Continue reading below
Our Featured Videos
Spirt Nest, human nest, nest, Jayson Fann, Big Sur, Pacific Ocean, California, natural materials, local materials, sustainable materials, treehouse, green design, sustainable design, eco-design, nature

Fann prefers to use Eucalyptus branches because they are strong, flexible and last longer than other branches. He harvests them by cutting them off healthy trees, careful not to cause any damage. Then, using a machete, Fann strips the leaves off the branches and scatters them to avoid creating any kind of fire hazard. These branches are collected over a period of 3-4 days with helpers, and then piled into a trailer that hauls them to the site.

Creating a flowing organic form that is also structurally sound is one of the main challenges Fann faces when converting the branches into a human nest. He does this by bending the wood and using counter sunk screws, which are so hard to see that they don’t detract from the nests’ natural feel at all. Fann then builds a separate base that can withstand 2,000 pounds of wet wood and bodies! These are then lifted either by forklift or crane and then knitted together, after which Fann renders the interior comfortable with a woven mat and builds an access ladder.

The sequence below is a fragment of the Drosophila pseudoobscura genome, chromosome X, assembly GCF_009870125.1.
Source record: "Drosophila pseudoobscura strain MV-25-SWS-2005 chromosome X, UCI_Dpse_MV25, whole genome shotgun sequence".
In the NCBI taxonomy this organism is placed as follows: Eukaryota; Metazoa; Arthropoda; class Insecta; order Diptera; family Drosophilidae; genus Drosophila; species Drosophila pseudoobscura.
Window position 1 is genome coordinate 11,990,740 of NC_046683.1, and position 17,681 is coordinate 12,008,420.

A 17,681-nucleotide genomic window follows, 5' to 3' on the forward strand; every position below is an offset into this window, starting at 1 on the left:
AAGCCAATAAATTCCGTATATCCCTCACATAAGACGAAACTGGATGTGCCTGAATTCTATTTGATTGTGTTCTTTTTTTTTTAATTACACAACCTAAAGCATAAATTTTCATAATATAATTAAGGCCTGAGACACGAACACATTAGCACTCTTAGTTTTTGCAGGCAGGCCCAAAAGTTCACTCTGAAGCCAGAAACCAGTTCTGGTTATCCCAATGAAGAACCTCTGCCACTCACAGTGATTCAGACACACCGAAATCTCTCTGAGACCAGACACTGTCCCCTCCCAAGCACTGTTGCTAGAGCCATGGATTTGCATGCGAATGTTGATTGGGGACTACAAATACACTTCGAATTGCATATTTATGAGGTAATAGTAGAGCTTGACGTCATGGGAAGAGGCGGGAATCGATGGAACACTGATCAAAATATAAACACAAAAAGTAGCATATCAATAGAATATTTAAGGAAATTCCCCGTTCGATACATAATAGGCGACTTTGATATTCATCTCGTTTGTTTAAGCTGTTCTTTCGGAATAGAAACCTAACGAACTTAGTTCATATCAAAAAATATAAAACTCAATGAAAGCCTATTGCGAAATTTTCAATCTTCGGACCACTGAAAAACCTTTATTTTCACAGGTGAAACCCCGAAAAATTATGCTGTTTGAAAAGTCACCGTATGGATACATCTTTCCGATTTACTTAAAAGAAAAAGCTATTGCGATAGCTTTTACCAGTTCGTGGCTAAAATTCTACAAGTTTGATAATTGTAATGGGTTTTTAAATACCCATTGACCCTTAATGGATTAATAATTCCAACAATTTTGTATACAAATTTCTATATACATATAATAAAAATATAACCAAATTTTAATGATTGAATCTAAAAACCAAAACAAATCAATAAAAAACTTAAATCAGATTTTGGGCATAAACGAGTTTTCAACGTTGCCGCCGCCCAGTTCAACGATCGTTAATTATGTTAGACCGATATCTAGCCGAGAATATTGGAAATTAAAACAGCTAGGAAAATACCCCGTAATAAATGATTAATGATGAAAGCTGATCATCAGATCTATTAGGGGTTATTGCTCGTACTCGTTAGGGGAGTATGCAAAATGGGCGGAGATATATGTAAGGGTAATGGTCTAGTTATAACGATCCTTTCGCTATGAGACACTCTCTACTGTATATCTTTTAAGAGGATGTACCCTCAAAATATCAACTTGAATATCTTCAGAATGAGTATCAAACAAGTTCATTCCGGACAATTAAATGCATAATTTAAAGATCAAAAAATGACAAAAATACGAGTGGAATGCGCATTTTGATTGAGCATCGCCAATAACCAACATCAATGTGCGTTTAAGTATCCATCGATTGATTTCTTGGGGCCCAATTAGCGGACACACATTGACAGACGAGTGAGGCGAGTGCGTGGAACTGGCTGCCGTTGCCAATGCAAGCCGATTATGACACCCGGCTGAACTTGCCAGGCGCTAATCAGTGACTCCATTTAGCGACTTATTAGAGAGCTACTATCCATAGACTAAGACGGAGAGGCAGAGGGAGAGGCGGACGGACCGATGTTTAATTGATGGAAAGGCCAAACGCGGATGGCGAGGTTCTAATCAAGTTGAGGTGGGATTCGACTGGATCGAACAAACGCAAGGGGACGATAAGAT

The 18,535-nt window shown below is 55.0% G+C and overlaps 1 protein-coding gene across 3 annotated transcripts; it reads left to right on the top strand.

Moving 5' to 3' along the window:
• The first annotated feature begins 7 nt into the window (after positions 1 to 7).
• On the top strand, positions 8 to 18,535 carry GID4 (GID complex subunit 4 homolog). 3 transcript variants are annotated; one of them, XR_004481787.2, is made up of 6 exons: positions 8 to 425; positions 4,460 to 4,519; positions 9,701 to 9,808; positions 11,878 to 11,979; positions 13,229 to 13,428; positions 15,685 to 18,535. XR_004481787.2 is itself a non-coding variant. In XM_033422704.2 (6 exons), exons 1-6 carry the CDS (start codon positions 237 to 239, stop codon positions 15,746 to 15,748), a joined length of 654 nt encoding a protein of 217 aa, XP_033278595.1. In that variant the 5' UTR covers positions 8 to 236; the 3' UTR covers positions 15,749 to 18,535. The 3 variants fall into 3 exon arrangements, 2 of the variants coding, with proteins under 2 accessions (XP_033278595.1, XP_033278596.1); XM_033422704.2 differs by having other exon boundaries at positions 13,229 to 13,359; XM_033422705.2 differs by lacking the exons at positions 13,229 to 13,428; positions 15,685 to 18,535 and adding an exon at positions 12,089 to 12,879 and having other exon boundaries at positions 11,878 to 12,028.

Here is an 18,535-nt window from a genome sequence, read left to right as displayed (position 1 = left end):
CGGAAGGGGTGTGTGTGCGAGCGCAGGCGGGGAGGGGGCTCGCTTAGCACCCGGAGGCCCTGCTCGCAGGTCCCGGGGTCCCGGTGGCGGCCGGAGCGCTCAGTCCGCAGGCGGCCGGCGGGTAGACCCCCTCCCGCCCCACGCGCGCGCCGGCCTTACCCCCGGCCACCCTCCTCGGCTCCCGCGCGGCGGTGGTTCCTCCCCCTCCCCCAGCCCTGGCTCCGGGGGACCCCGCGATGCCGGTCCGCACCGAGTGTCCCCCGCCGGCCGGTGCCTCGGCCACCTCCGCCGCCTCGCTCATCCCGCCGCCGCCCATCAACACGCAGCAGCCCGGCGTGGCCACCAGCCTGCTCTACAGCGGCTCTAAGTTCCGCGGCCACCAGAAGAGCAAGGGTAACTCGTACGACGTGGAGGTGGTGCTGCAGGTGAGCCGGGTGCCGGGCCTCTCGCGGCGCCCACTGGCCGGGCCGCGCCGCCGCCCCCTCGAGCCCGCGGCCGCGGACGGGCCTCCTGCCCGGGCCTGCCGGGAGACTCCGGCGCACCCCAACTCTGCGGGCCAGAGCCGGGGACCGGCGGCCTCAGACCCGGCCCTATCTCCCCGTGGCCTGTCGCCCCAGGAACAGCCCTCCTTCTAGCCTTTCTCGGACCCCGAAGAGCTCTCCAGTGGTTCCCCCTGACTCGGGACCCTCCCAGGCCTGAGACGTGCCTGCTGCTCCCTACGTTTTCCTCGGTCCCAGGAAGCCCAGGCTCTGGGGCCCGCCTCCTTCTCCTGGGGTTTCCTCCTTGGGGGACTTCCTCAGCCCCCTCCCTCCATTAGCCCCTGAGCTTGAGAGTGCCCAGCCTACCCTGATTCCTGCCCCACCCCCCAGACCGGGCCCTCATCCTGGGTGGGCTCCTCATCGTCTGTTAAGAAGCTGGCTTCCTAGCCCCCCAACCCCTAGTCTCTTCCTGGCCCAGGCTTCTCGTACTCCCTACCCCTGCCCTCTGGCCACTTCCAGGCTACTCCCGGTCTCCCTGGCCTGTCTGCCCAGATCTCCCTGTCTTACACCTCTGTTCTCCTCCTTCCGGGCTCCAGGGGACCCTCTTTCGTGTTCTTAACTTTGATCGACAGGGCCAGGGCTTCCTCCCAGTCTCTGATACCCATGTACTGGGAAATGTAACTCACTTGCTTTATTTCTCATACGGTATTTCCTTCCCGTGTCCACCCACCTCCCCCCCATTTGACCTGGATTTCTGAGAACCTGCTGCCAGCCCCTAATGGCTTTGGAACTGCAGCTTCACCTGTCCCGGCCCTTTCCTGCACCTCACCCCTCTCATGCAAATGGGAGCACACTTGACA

These nests have been installed in a variety of locations and support the Big Sur Spirit Garden’s numerous art and culture activities.

+ Big Sur Spirit Garden

Via My Modern Met

images via Jayson Fann’s Facebook page